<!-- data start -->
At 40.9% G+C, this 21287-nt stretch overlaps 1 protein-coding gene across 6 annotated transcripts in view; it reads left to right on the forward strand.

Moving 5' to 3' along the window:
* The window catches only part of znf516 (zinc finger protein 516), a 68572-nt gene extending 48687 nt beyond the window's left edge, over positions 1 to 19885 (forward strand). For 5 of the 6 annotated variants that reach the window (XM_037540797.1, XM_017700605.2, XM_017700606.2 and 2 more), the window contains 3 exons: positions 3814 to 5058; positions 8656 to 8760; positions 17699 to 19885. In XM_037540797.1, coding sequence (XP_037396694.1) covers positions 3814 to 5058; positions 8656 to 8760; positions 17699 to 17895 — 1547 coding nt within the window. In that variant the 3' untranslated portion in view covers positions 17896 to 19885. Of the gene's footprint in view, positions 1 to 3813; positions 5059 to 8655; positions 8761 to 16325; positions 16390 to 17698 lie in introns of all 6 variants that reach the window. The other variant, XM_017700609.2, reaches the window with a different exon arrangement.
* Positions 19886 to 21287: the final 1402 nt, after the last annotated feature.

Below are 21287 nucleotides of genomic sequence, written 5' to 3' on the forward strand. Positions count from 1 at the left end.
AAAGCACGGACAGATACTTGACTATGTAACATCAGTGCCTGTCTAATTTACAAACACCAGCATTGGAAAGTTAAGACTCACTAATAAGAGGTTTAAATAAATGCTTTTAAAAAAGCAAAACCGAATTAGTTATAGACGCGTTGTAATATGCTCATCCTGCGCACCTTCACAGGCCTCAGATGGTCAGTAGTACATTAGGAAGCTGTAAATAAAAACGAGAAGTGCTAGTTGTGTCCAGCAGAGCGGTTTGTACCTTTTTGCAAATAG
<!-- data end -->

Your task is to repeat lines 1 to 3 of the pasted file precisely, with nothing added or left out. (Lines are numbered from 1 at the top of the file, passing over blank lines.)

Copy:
At 40.9% G+C, this 21287-nt stretch overlaps 1 protein-coding gene across 6 annotated transcripts in view; it reads left to right on the forward strand.

Moving 5' to 3' along the window:
* The window catches only part of znf516 (zinc finger protein 516), a 68572-nt gene extending 48687 nt beyond the window's left edge, over positions 1 to 19885 (forward strand). For 5 of the 6 annotated variants that reach the window (XM_037540797.1, XM_017700605.2, XM_017700606.2 and 2 more), the window contains 3 exons: positions 3814 to 5058; positions 8656 to 8760; positions 17699 to 19885. In XM_037540797.1, coding sequence (XP_037396694.1) covers positions 3814 to 5058; positions 8656 to 8760; positions 17699 to 17895 — 1547 coding nt within the window. In that variant the 3' untranslated portion in view covers positions 17896 to 19885. Of the gene's footprint in view, positions 1 to 3813; positions 5059 to 8655; positions 8761 to 16325; positions 16390 to 17698 lie in introns of all 6 variants that reach the window. The other variant, XM_017700609.2, reaches the window with a different exon arrangement.